Several patients have reported cases of extortion by private hospitals in Kenya. Today morning, a lady took to Facebook and wrote this:
“I am a nurse at xxx hospital in Nairobi. I believe in justice and I have reached a time I won’t be quiet anymore. Since I was employed three years ago in this hospital, there are certain things I don’t like. Doctors have given us instructions that we should not allow any patient to leave this hospital without being admitted. If a patient comes and leaves the same day, the hospital counts that as a loss and the nurse who allows the patient to leave without convincing them that their condition require admission is demoted or not allowed to earn that month.
What is worrying me most is that whenever a patient comes for delivery, she is injected with a painkiller such that her delivery time is delayed. This way, the patient is forced to spend more time in hospital which translates to more money”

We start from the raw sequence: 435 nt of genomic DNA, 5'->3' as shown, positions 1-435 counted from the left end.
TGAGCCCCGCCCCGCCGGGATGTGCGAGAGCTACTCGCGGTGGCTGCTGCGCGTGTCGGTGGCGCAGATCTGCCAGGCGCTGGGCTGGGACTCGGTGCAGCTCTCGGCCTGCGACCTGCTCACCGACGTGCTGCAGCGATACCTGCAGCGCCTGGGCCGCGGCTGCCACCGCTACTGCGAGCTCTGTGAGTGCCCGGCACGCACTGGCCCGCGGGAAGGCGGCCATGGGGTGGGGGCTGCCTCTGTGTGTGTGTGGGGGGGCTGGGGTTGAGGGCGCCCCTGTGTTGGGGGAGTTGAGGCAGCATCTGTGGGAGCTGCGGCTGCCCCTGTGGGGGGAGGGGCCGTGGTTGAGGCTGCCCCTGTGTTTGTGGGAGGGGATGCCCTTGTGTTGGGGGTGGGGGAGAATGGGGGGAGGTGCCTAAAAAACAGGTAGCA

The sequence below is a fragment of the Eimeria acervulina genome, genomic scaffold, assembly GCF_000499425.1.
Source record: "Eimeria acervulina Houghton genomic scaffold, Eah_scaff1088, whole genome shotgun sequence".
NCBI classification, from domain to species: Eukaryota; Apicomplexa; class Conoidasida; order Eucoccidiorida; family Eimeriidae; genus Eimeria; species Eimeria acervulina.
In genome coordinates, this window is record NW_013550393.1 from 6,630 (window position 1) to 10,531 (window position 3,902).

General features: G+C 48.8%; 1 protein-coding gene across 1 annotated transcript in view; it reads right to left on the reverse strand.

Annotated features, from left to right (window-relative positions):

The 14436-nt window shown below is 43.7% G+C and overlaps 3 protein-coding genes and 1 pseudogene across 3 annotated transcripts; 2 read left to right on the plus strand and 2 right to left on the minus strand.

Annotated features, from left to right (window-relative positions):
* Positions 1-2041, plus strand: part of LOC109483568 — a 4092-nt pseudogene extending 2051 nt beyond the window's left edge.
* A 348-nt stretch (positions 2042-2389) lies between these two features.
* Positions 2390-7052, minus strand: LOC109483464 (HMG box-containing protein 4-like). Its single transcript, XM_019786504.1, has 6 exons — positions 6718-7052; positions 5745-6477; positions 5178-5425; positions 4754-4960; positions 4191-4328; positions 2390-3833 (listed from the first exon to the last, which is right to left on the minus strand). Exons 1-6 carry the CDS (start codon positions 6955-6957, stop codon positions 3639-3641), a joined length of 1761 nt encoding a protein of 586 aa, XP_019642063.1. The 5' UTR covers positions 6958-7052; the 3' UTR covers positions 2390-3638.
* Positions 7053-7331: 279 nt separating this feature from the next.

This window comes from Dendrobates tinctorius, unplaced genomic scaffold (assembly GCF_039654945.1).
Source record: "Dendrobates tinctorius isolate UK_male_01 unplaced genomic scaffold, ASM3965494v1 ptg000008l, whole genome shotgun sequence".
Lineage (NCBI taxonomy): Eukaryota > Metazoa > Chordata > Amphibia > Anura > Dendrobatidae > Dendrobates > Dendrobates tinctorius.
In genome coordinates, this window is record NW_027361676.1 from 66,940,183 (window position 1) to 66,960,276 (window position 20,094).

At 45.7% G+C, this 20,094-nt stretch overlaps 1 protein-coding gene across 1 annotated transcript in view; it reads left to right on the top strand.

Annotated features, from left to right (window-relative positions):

There are also other similar cases reported by patients. One patient told us that she was admitted at a Nairobi Hospital and when they heard that he has an insurance medical cover, they made sure he exhausted it even after he felt he had recovered. The patient says he was just feeling common cold and pain in the joints when he visited the hospital. The doctor told him he has to be admitted so as to establish the disease. He was shocked to realize it was just common cold but the hospital forced him to stay in the hospital for five days. When the bill came, he was told to pay Ksh 633,000.
Private hospitals especially in Nairobi have become notorious. They are worse when they notice a patient has a medical cover. They ensure they completely exhaust the cover before a patient is released. This is the reason you have seen in the recent past Kenyans taking to social media to complain of extortion by hospitals.
The best thing to do as a Kenyan is, always avoid expensive private hospitals if your condition is not worse. These hospitals will make you regret why a small condition made you to rush to them.